That's good news in that I don't have to bother trying to get RGB working, but bad news in that my TV isn't as good as it should be..............

Thanks peteru, you are a wise individual.

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Now you say that, I remember hearing about it.  Apparently my Loewe is best used with svideo.

That's good news in that I don't have to bother trying to get RGB working, but bad news in that my TV isn't as good as it should be..............

You can check the hardware platform of your Loewe TV via the menu system, from memory it is under the "Information" item as "Technical spec of TV" and the item is something like chassis.

Anyway, as peteru has said above, if your chassis is "Q2300" or "older" (ie Q2100, etc), or it is "Q4140", then definitely you won't gain anything by persevering with RGB: It is internally converted to SVideo *and* there is a nasty bug in doing this with Macrovision-protected content (which I am surprised nobody has seen and complained about with the Foxtel Digital "Box Office" movies), in that you get a discoloured strip across the top inch of the screen as an artifact from the RGB->SVideo internal conversion.

If, however, your TV's chassis is Q2400 or newer, then RGB is not converted back to SVideo, and it _should_ be better (eg in the "depth" (number of subtle shadings) of colours) to use RGB. The current (?Q2600?) chassis for example definitely does NOT convert RGB-SVideo (I read somewhere that it might actually convert RGB->YUV for processing but don't have a definitive reference on this; that's a "lossless" mathematical conversion anyway, so nothing to lose sleep over if it is happening).

My guesses as to why you are seeing a discoloured red overall image when attempting an RGB connection are:

* The SCART cable is not seated correctly at one or other end, or has a defective pin or internal connection (or it is not as "fully wired" as it could be). Pull it out, turn it around, and put back in, making really sure it is lined up and fully pushed "home" at both ends. Grab another fully-wired SCART cable (the more expensive one that Jaycar sells is a beauty for the price).

* The Toppy has been set to YUV (or something other than RGB), or perhaps the Video SCART port on the Toppy is being connected to the TV rather than the TV SCART port?

* The TV's AV2 port has not been configured specifically for RGB via the onscreen menu system. Various Loewe TVs and firmware revisions seem NOT to auto-detect RGB (vs composite) reliably unless forced to RGB mode via the menu.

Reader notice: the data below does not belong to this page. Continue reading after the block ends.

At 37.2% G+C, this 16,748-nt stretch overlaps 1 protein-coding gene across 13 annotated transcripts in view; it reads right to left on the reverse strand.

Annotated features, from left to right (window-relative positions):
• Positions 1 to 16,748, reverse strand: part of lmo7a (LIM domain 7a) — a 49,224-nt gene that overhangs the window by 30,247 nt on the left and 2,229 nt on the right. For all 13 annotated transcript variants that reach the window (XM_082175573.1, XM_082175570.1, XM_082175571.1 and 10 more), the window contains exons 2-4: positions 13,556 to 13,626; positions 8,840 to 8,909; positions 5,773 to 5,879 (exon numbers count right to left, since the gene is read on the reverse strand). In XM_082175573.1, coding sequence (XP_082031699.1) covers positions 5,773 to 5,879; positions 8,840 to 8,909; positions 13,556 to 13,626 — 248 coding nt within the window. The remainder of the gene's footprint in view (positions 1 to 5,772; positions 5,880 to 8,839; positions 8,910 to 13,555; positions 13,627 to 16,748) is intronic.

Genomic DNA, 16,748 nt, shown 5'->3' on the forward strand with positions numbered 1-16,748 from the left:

ted.h. (context: I don't know anything at all about these things, except I have two different Loewe TVs, one with a TF5000PVRt and one with a TF3000T, and both work via RGB - if you search the Usenet archives from a few years ago on Loewe RGB Macrovision you'll be able to read up on the painful experiences/discoveries I had with the RGB->SVideo conversion and Macrovision on the older chassis too).

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Do you guys notice any difference in quality  -switching the toppy between RGB and composite??

I just could NOT tell the difference between the two when setting this up on the AV1 input on a Grundig Xentia TV a while back... matter o fact I reckon the whites were "whiter" with the composite setting on the toppy.........used HQ scart cables too....

You are right, it is hard to see the difference between composite and RGB modes.

If you select subtitles mode, some coloured text can be fuzzy when using in the composite mode. The RGB mode is razor sharp with any coloured subtitles.

RGB is the best mode for me.

Pep.

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I have the older chassis Loewe that Ted talks about, and can vouch for the green junk macrovision. This is what led me to eventually become the owner of the OneFirmwareForAll group, as my initial quest was to build an EEPROM reader for my DVD player eeprom, and get someone to hack it to remove the macro (I then learnt what they did, and slowly got more involved in the tweaking community).

Anyway, back on topic...

RGB-SCART is still the way to go, despite the chassis internally converting to svideo, for a few reasons: